The endless rounds of elections have led to neglect of the principle topics in politics, those which the very existence of Israel depends upon: ideology, morals, and ideas. Instead, these building blocks have been replaced by an obsession for hatred, creating a new reality.
One of the topics that fuels this new hate-filled reality is the issue of religion and state. It goes beyond the matters of religious coercion, kosher certificates, etc. This is an issue that affects almost every other aspect of our lives, whether it be the West Bank riots or the Nation-State Law. The nature of our existence as a Jewish and democratic state is dependent on maintaining a status quo.
Sociologists claim that collective tradition is a necessary condition for the existence of a society. Shin Bet chief Ronen Bar was right when in a recent speech he warned against the danger of division and polarization, along with the destruction of common, historical attributes. The issue of religion and state, at its core, goes hand in hand with the building blocks of our culture.
The upcoming Jewish High Holidays offer a chance to examine our common attributes, which are indeed falling apart.
Our calendar is more than just a functional chronological tool - it represents our culture and society's priorities. When a society renders a certain day culturally significant, it will put it in a calendar, anchoring a collective tradition.
The marking of certain dates acts as a crucial condition for society's existence. We must examine if we actually bestow significance upon our holidays. Are we aware of the principles and lessons the holidays are supposed to teach us?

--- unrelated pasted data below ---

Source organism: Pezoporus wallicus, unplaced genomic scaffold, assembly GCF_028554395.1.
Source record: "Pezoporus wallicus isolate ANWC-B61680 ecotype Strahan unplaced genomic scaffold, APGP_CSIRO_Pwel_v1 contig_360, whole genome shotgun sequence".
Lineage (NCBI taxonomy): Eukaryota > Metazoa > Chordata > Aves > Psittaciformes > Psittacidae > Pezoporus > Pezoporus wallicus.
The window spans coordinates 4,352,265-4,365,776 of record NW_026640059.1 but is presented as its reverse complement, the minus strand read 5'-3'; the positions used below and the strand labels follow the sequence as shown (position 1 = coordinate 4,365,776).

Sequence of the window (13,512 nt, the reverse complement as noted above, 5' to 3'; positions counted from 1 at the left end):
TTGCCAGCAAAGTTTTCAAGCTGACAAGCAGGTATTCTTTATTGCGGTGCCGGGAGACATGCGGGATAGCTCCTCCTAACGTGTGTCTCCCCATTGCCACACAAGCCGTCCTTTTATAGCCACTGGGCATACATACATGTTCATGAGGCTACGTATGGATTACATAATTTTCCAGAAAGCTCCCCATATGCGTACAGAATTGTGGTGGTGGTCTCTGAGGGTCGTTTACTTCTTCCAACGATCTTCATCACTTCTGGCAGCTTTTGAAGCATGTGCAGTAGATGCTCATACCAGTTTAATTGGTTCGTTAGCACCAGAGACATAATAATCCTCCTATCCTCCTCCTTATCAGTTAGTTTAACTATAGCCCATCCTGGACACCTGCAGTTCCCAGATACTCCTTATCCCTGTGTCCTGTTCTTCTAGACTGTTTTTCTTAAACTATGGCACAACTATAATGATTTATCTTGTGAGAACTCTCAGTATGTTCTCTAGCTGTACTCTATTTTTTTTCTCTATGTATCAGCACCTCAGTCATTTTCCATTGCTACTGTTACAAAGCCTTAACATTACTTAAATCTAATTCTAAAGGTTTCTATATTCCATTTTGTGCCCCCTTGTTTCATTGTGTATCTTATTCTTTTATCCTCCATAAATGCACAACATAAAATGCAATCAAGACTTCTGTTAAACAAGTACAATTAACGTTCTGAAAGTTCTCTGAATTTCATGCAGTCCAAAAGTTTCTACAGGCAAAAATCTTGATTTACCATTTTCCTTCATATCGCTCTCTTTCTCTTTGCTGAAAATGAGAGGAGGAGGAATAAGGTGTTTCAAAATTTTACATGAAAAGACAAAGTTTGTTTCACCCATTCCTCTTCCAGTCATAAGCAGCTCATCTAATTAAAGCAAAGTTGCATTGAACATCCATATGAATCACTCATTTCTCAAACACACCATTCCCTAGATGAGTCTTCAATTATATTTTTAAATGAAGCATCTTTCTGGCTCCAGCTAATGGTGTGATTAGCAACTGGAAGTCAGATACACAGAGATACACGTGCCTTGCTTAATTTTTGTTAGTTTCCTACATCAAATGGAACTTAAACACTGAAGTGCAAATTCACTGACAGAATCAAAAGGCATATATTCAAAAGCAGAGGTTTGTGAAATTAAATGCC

Unfortunately, the division we are facing is gnawing away at our cultural treasures. Currently, the Israeli calendar exists alongside the religious, Jewish calendar. For many of us, the month of Av, is equivalent to the month of August, and Elul to September. The holidays have become mostly a time to gather around a table full of food and take a vacation.
While this is a generalization, we must not ignore this growing trend. We no longer see the calendar as something that shapes our culture.
In order to avoid slipping down this slippery slope of dwindling collective attributes, we must bring back the issue of religion and state to the forefront. To put aside for now the institutional influence of rabbis, religious parties and petty politics, and take the bull by the horns.
We should remind ourselves that Jewish culture and tradition do not necessarily belong only to the religious world. We need to get out of the narrow-minded perspective that you have a hint of affinity to Judaism and tradition, you must make it clear you are not religious to be cool. We need leaders who are not ashamed to tackle the challenge of creating collective culture and tradition through education, media, and the legal system.
With Rosh Hashana and Yom Kippur fast approaching, we have a window of opportunity to examine the truly important question - who are we, and for what purpose do we get up every morning specifically in this small, Jewish state we call Israel?